It’s surprising how this remarkable herb – ‘Fenugreek’ has been the world’s best-kept secret for the longest time. It’s found ample use in cooking, where both the seeds as well as the leaves are eaten with relish. It is incorporated in traditional medicine where its powerful antioxidant, antimicrobial, antiviral, antidiabetic and antitumorigenic properties are used.
Fenugreek is bursting with nutrition. The crisp, pungent and aromatic flavours of fenugreek give any dish – from savoury fried fenugreek leaves to salad bowls sprinkled with a fistful of tender leaves and even seeds that are ground, powdered and added to spice up curries – a rich wholesome texture. Fenugreek seeds or leaves can also be blended and applied to the skin and scalp. This way it helps to rid skin of unwanted blemishes, hair of dandruff and brings vitality, lustre and health.
Whether fenugreek is eaten or applied externally, its numerous benefits make it indispensable to our health and wellbeing.
What is Fenugreek?
The word fenugreek finds its origins in the Latin language. Literally translated, the word means “Greek Hay”. This is tied to the original use of the leaves as animal feed! Its other names – “bird’s foot” and “goat’s horn” are more mysterious.
Fenugreek has been widely used in regions around Southern Europe, Northern Africa and India. And its popularity as a culinary delight and flavouring agent is growing worldwide.
Nutritional Info (Per 100g)
- Calcium – 176mg
- Calories – 320
- Copper – 1.1mg
- Dietary Fibre – 25g
- Folate – 57mcg
- Iron – 33mg
- Magnesium – 191mg
- Manganese – 1.2mg
- Niacin – 1.6mg
- Protein – 23g
- Phosphorus – 296mg
- Potassium – 770mg
- Riboflavin – 0.4mg
- Selenium – 6.3 mcg
- Thiamine – 0.3mg
- Total Carbohydrate – 58g
- Total Fat – 6.4g
- Vitamin B6 – 0.6mg
- Zinc – 2.5mg
Fenugreek and Health
Here are some benefits of eating fenugreek:
- Improves gut health: From poor liver function to dyspepsia and even major or minor gastric and intestinal issues, incorporating fenugreek into your diet can help alleviate problems. Fenugreek has been used for treating a number of ailments such as Leaky Gut Syndrome, colon and stomach ulcers, Irritable Bowel Syndrome (IBS), dysentery, and diarrhea.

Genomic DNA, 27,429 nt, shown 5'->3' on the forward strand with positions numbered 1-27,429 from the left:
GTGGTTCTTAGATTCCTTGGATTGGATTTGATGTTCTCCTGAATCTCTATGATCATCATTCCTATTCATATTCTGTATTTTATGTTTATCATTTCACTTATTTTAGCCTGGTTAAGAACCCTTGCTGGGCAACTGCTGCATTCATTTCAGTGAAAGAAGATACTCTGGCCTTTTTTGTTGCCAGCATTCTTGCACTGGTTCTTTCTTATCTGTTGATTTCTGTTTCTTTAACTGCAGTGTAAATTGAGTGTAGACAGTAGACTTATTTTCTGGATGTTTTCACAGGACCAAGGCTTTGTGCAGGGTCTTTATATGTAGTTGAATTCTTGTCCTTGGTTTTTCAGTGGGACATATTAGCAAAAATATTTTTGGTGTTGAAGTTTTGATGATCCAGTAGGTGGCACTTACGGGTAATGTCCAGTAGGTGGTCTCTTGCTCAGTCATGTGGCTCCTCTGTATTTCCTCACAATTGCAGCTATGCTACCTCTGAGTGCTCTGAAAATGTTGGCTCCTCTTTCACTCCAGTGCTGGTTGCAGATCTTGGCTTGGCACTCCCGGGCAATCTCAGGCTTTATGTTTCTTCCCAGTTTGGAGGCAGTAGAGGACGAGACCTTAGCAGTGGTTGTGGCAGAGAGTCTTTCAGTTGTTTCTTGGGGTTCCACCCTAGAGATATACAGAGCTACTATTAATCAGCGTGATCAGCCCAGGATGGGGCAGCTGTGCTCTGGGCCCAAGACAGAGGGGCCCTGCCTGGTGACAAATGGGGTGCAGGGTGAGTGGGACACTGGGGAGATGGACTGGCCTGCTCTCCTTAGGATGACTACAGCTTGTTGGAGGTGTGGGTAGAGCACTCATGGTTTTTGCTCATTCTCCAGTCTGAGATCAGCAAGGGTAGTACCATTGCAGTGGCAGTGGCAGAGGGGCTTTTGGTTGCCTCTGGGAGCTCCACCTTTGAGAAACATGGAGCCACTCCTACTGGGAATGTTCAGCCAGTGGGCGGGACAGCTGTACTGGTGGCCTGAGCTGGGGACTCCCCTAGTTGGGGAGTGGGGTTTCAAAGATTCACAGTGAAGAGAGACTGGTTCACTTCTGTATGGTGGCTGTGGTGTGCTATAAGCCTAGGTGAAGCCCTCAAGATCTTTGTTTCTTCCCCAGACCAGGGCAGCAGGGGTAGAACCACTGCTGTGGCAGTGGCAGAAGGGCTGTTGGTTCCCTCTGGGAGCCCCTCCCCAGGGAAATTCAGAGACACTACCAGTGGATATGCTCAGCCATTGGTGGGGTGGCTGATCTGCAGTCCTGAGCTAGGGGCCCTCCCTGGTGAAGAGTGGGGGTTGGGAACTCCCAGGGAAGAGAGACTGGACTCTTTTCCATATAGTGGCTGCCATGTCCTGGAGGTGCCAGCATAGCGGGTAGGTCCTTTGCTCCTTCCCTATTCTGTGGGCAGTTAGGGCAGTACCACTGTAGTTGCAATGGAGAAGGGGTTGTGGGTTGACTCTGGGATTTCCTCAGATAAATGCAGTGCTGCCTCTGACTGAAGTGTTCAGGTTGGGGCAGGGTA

- Reduces inflammation: Fenugreek has been known to reduce inflammation – both external and internal inflammation. For this reason, and for its benefits to the gut, it is often a part of the ulcerative colitis diet and treatment plan. The rich fibrous content feeds the gut flora and also boosts immunity.
- For diabetics: Similar to cinnamon, fenugreek helps in controlling the blood sugar levels and enhancing insulin sensitivity. This is an important property for treating both type 1 and 2 diabetes. Studies have shown that it helps in reducing blood sugar levels by up to 10%.
- Enhances brain’s cognitive function: Fenugreek can significantly reduce the development of neurodegenerative diseases like Alzheimer’s and Parkinson’s. This happens when the enzyme acetylcholinesterase is inhibited, allowing for the enhanced function of the neurotransmitter acetylcholine, and reduction in the production of proteins that boost plaque development in the brain. Fenugreek also reduces inflammation in and around the brain.
- Resets kidney damage: Consuming fenugreek can increase the number of red blood cells that deliver oxygenated blood to the kidneys. Fenugreek also reduces stone formation and increases kidney mass. Coupled with reducing oxidative damage, fenugreek offers support for your kidneys and resets kidney damage.
- For women: Fenugreek can help relieve menstrual pain and cramping without any apparent side effects. For pregnant women, fenugreek can serve as an important nutritional supplement, boosting health and delivering vital nutrients to the foetus.
- Improves heart health: Fenugreek can lower bad cholesterol in the body, including harmful triglycerides and LDL. It can also help boost the production of good cholesterol in the body, keeping heart-health in check.
Some Ways to Include Fenugreek in Your Diet
Here are some ways you can include this magical herb in your diet and benefit from it:
- Soak a spoonful of fenugreek seeds in water overnight. In the morning, drain the water and rinse. Consume with a glassful of warm water.
- Soak fenugreek leaves in water overnight. In the morning, strain the leaves and drink the water.
- Plant fenugreek seeds in a pot. Use the fresh green leaves in your cooking and in salads.
- Use powdered fenugreek leaves in cooking. To make the powder, dry leaves in the sun. When they are dry, roast in a pan and squeeze some lemon juice. Crush the leaves into coarse powder.
- Use fenugreek paste in cooking. To make the paste, soak seeds in water for a couple of hours. Next, drain the water and rinse seeds. Artisan grind seeds using a stone and mortar. Use the freshly made paste to add flavour to your dishes.